In the case of Gregor, a young traveling salesman spending a night at home in his family’s apartment in Prague, awakening into a strange, human/insect hybrid existence is, to say the obvious, a surprise he did not see coming, and the reaction of his household—mother, father, sister, maid, cook—is to recoil in benumbed horror, as one would expect, and not one member of his family feels compelled to console the creature by, for example, pointing out that a beetle is also a living thing, and turning into one might, for a mediocre human living a humdrum life, be an exhilarating and elevating experience, and so what’s the problem? This imagined consolation could not, in any case, take place within the structure of the story, because Gregor can understand human speech, but cannot be understood when he tries to speak, and so his family never think to approach him as a creature with human intelligence. (It must be noted, though, that in their bourgeois banality, they somehow accept that this creature is, in some unnamable way, their Gregor. It never occurs to them that, for example, a giant beetle has eaten Gregor; they don’t have the imagination, and he very quickly becomes not much more than a housekeeping problem.) His transformation seals him within himself as surely as if he had suffered a total paralysis. These two scenarios, mine and Gregor’s, seem so different, one might ask why I even bother to compare them. The source of the transformations is the same, I argue: we have both awakened to a forced awareness of what we really are, and that awareness is profound and irreversible; in each case, the delusion soon proves to be a new, mandatory reality, and life does not continue as it did.

Is Gregor’s transformation a death sentence or, in some way, a fatal diagnosis? Why does the beetle Gregor not survive? Is it his human brain, depressed and sad and melancholy, that betrays the insect’s basic sturdiness? Is it the brain that defeats the bug’s urge to survive, even to eat? What’s wrong with that beetle? Beetles, the order of insect called Coleoptera, which means “sheathed wing” (though Gregor never seems to discover his own wings, which are presumably hiding under his hard wing casings), are notably hardy and well adapted for survival; there are more species of beetle than any other order on earth. Well, we learn that Gregor has bad lungs they are “none too reliable”—and so the Gregor beetle has bad lungs as well, or at least the insect equivalent, and perhaps that really is his fatal diagnosis; or perhaps it’s his growing inability to eat that kills him, as it did Kafka, who ultimately coughed up blood and died of starvation caused by laryngeal tuberculosis at the age of forty. What about me? Is my seventieth birthday a death sentence? Of course, yes, it is, and in some ways it has sealed me within myself as surely as if I had suffered a total paralysis. And this revelation is the function of the bed, and of dreaming in the bed, the mortar in which the minutiae of everyday life are crushed, ground up, and mixed with memory and desire and dread. Gregor awakes from troubled dreams which are never directly described by Kafka. Did Gregor dream that he was an insect, then awake to find that he was one? “‘What in the world has happened to me?’ he thought.” “It was no dream,” says Kafka, referring to Gregor’s new physical form, but it’s not clear that his troubled dreams were anticipatory insect dreams. In the movie I co-wrote and directed of George Langelaan’s short story The Fly, I have our hero Seth Brundle, played by Jeff Goldblum, say, while deep in the throes of his transformation into a hideous fly/human hybrid, “I’m an insect who dreamt he was a man and loved it. But now the dream is over, and the insect is awake.” He is warning his former lover that he is now a danger to her, a creature with no compassion and no empathy. He has shed his humanity like the shell of a cicada nymph, and what has emerged is no longer human. He is also suggesting that to be a human, a self-aware consciousness, is a dream that cannot last, an illusion. Gregor too has trouble clinging to what is left of his humanity, and as his family begins to feel that this thing in Gregor’s room is no longer Gregor, he begins to feel the same way. But unlike Brundle’s fly self, Gregor’s beetle is no threat to anyone but himself, and starves and fades away like an afterthought as his family revels in their freedom from the shameful, embarrassing burden that he has become.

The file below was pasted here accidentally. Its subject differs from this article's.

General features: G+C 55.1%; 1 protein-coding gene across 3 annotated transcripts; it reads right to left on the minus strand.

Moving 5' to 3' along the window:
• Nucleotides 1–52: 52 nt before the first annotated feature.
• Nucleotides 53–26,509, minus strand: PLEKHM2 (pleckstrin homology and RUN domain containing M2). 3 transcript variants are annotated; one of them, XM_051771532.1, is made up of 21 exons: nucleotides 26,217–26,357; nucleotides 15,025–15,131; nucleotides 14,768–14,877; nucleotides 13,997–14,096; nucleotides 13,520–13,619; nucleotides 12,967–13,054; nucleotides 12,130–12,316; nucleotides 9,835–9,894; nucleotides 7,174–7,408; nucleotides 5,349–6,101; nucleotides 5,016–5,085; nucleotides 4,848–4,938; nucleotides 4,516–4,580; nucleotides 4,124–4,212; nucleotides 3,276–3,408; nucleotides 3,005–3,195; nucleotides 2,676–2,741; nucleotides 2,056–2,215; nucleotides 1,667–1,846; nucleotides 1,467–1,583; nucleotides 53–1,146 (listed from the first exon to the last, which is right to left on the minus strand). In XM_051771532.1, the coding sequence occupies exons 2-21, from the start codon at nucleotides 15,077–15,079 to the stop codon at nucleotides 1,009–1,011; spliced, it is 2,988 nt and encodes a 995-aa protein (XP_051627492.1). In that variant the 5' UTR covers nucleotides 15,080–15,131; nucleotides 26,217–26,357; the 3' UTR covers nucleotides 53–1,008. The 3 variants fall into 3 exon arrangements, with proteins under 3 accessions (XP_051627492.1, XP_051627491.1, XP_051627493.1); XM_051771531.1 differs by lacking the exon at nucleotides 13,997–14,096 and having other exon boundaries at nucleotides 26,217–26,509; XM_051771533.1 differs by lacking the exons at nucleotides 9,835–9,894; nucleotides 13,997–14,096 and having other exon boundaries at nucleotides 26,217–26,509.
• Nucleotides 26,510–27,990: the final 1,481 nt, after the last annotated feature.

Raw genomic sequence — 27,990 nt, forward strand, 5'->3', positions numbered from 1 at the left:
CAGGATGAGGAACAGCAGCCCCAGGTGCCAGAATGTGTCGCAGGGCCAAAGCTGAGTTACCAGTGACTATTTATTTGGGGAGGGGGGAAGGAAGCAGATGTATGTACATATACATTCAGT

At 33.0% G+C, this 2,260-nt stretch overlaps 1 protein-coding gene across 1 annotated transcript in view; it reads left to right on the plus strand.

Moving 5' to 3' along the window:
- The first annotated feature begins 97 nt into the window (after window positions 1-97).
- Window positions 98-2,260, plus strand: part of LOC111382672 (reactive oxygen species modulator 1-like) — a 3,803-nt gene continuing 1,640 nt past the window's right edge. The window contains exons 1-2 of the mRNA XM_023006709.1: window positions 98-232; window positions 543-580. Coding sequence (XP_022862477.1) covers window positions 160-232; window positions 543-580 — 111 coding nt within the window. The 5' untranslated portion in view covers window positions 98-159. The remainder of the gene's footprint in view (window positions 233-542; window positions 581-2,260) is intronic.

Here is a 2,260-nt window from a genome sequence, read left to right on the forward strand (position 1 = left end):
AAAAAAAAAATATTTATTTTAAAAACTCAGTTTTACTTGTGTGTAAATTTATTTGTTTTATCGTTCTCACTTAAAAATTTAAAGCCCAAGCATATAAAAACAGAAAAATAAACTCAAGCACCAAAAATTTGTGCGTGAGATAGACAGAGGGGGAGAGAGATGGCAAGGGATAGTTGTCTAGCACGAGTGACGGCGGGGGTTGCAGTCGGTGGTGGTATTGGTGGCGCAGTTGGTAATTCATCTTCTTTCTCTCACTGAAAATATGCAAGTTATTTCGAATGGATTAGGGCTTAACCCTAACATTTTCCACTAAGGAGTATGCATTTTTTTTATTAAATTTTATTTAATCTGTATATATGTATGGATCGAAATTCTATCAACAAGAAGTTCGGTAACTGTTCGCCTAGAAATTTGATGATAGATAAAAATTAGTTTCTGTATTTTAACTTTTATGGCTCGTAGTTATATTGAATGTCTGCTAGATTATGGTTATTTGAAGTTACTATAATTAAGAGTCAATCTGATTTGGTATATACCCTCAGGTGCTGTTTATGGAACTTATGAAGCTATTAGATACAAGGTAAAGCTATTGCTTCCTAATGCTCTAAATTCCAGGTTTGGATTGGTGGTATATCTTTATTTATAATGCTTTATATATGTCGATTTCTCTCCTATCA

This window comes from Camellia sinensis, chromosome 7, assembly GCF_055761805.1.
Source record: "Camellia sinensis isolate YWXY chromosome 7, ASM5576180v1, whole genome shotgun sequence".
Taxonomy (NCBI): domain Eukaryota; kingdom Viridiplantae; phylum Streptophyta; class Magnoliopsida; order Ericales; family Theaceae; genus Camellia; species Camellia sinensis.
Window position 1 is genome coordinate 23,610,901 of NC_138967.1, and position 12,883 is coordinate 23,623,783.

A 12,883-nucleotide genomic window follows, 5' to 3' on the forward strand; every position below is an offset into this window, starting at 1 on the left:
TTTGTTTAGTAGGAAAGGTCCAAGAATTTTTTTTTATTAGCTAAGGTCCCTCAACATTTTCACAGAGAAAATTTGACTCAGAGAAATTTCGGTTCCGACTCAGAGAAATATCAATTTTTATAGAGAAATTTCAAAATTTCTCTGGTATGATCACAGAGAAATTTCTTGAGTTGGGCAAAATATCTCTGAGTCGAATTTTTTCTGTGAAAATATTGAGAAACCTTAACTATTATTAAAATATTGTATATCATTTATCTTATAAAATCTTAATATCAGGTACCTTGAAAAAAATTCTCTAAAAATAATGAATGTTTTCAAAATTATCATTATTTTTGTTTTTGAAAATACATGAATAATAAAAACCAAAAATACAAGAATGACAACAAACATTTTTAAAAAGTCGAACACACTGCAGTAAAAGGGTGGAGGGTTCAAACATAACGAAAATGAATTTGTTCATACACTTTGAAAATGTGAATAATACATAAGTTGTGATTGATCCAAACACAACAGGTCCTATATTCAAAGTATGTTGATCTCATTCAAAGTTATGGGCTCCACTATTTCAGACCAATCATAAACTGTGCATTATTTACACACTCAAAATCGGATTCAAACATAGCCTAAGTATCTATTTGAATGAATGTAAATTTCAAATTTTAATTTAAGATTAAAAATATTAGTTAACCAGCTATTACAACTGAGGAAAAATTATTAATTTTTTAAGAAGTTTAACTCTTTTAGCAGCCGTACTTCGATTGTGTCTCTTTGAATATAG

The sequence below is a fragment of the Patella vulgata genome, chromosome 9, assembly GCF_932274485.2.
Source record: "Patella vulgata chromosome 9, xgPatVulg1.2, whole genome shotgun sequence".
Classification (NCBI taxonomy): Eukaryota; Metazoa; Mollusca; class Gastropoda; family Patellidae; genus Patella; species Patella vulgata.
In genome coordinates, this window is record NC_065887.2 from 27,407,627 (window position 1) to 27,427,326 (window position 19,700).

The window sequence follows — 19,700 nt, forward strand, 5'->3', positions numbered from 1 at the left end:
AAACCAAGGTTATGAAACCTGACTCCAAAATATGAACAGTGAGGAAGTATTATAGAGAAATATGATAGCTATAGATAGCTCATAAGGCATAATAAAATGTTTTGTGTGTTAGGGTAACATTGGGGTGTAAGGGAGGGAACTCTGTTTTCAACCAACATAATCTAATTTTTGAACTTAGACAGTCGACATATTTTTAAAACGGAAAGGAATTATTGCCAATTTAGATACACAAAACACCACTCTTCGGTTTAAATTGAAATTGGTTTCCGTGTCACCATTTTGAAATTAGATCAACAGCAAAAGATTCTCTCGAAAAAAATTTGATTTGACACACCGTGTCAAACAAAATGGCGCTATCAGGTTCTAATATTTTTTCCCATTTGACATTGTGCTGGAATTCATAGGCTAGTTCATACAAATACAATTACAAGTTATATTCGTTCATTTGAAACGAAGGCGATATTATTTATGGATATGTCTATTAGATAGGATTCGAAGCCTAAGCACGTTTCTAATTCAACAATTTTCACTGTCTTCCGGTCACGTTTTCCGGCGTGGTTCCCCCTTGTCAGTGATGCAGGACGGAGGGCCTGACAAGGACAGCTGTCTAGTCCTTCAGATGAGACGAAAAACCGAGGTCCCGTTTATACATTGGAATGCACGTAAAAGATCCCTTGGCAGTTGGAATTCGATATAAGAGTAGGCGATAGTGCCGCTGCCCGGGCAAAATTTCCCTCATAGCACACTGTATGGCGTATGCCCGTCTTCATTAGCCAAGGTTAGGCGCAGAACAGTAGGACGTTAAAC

When The Fly was released in 1986, there was much conjecture that the disease that Brundle had brought on himself was a metaphor for AIDS. Certainly I understood this—AIDS was on everybody’s mind as the vast scope of the disease was gradually being revealed. But for me, Brundle’s disease was more fundamental: in an artificially accelerated manner, he was aging. He was a consciousness that was aware that it was a body that was mortal, and with acute awareness and humor participated in that inevitable transformation that all of us face, if only we live long enough. Unlike the passive and helpful but anonymous Gregor, Brundle was a star in the firmament of science, and it was a bold and reckless experiment in transmitting matter through space (his DNA mixes with that of an errant fly) that caused his predicament.